Hello Brian @Kernel, no worries, I’m glad that you enjoy Roon. :slightly_smiling_face: Their success is well founded. Two thoughts - the ease with which one adds new music to the collection is a double edged sword. There’s a risk of gluttony. At least for me the risk is real. I saw it in the collection of one of my hifi dealers too. He has 10,000 albums in his ephemeral, virtual, can be gone tomorrow collection. :open_mouth: Secondly - do I want a machine to nudge me into how I’m spending my time - with which music? My very personal answer is a ‘No.’ I prefer fellow humans providing context, guidance and advice. It’ll be soon enough before we have less and less choice when it comes to our lives being manipulated by machines. It has gone so far already.

Thank you for clarifying this, Pete @PAR . You are correct. (I was unintentionally fuzzy when posing the question.)

Thank you very much for your pointers. I look forward to spending time with these shows. My knowledge and appreciation of classical music needs a long and thorough brushing up. Momentarily I listen to Brahms. His fourth symphony the most. And then variations of Stabat Mater. Pergolesi, Boccherini and Poulenc composed versions I enjoy.

Nice list by Caroline record shop, @ChrisK. Dean Blunt’s album ‘Black Metal 2’ is in my pile of music to listen to next. The album title does not specify the music genre as black metal BTW. His music is quite unique.

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As you may not have access to BBC Radio 3 schedules Record Review runs on Saturday from 09:00 to 11:45 and The Early Music Show on Sunday from 14:00 to 15:00 ( British times of course).

I admit that Record Review has formed much of my knowledge of classical music, its language and values.

NB: if you use Mosaic to access the programmes I wonder if you will get the AAC 320kb/s feed? I think that is supposed to only be available in the UK to BBC licence payers but I would be interested in finding out.

If you have access to the BBC and want to discover music new and old from a wide range from rock, electronic, soul, indie, folk, psychedelic, jazz, old John Peel sessions, really no boundaries, listen to Gideon Coe on BBC 6 Music on the Sounds app or ‘live’ Mondays to Thursdays 9pm to 12pm. He has exquisite taste and I’m constantly discovering new and old bands and artists.

I really had not thought of that. You are absolutely right and in consequence I have spent a good part of this week purging my (primarily Qobuz sourced) collection.

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I accessed the BBC radio stations and they are delivered with 128 Kb/s here in Germany. So you get something valuable for your license fee. :smiley:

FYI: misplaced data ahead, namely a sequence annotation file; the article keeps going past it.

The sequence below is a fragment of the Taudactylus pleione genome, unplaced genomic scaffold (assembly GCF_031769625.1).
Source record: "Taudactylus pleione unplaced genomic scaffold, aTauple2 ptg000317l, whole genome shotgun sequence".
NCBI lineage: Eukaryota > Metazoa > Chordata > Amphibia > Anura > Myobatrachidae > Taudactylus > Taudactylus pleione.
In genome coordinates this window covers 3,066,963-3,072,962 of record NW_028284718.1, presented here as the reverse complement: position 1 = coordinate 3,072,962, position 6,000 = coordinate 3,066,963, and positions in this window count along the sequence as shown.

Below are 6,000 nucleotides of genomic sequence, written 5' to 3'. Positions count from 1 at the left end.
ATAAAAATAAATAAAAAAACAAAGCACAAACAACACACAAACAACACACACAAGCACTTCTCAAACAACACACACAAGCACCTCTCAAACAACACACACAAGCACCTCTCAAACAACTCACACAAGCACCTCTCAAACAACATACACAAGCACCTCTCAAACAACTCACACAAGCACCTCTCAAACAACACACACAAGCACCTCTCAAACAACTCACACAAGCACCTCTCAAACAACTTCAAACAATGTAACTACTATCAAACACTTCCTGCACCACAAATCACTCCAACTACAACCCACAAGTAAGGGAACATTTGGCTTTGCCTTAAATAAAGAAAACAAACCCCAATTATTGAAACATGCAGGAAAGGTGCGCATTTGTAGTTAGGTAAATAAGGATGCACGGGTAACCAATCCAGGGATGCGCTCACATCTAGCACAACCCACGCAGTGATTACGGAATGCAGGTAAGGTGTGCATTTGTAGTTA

Thank you for providing the times. Looking forward to the weekend.

Thanks for letting me know. Unfortunately you no longer have the possibility of claiming that the BBC is discriminating against citizens of another Member State of the EU :grin:.


For those who have not encountered this now classic list: Rolling Stone . The 500 Greatest Albums Of All Time is a worthwhile place to hunt for valuable music.

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I look for new music, not the same old stuff I grew up with. If I never hear 95% of those again it wouldn’t bother me.

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Wich genres do you like when it comes to new music? Maybe I have a place to find more of it handy. Pitchfork for example maintains lists of best albums by year and by decade for earlier music.

I just sneaked a look at what they are featuring. In Record Review and the " Building a Library" segment David Owen Norris is reviewing all available recordings of the Elgar Violin Concerto, That’s a lot of recordings. D. O. N is one of my favourite reviewers. He is a concert pianist and astute musical analyst so expect his reviews to be based upon his thorough understanding of the score. That is scheduled for 09:30.

The Early Music Show on Sunday is a Halloween special ; How 18th century composers really frightened their audiences :smiley:.

A lovely show. :smiley: Really enjoyed it. The language to describe classical music is quite new for me. Very intriguing… Record Review I missed. We are allowed to gather in clubs and dance again. I rerturned home at four in the morning. Man, am I happy the dancefloor is back.

At times I listen to extreme music. So the classical composers were not all that scary for me. :relaxed: Godflesh’s album Messiah, Spite Cathedral’s ‘Leave the Lights On’, or Effter’s album Miseo I find scary or at least unsettling.

Here are some more sources for discovering new music that are not the Rolling Stone:

  • Stereogum . Free online magazine dedicated to popular music. They cover new music, publish album reviews and have lists.
  • NME . A classic magazine on pop culture which has been around since 1952.
  • Louder . The parent site to Classic Rock, Metal Hammer, Prog, and One Louder. For your rock delight…
  • liveabout dotcom . A lifestyle online magazine with a music section. They cover rock, jazz, rap, folk, classical and blues.
  • Radio Caprice . Available in the radio section of Mosaic. They have over 100 very specialized stations.
  • Classical Music . The website of the BBC music magazine. They have great reviews and very useful lists.
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NME is one of my main sources as well, along with “New Releases” on Qobuz, Tidal, and I subscribe to the YouTube channels of practically every Record label, big and small :grin: